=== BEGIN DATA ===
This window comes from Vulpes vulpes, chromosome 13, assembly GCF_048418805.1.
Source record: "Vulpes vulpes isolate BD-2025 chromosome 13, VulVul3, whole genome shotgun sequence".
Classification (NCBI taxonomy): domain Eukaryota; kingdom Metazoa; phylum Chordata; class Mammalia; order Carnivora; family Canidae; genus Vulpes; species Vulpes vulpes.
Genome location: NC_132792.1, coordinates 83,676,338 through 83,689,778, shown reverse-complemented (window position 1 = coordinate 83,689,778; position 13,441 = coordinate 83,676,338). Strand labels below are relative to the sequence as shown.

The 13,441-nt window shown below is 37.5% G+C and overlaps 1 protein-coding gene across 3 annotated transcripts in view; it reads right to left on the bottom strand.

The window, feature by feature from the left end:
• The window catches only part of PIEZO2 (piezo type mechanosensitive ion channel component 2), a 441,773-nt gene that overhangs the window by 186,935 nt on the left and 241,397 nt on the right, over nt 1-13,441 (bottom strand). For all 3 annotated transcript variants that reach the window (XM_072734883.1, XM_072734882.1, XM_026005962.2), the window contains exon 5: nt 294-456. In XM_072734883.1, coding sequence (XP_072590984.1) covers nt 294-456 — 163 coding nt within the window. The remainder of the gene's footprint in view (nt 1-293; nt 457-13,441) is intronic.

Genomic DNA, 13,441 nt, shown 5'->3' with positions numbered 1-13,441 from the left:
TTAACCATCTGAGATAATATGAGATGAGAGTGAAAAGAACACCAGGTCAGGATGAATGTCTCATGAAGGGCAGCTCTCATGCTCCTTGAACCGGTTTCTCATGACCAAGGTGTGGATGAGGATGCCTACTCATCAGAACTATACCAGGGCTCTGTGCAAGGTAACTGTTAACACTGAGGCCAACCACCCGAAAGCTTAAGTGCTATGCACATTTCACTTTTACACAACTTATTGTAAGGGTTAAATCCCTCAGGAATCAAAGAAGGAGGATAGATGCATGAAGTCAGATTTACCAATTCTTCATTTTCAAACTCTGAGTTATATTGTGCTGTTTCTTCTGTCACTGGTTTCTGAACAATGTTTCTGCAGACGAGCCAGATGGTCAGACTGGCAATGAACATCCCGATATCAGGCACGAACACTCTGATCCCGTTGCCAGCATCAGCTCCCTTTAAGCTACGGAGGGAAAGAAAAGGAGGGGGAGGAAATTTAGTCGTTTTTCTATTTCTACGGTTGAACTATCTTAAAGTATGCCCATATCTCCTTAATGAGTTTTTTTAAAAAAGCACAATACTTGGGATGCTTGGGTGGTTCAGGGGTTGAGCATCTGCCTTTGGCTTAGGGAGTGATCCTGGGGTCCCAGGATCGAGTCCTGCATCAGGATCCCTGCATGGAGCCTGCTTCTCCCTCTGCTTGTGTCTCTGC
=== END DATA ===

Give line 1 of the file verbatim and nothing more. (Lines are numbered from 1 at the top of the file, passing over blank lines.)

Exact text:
This window comes from Vulpes vulpes, chromosome 13, assembly GCF_048418805.1.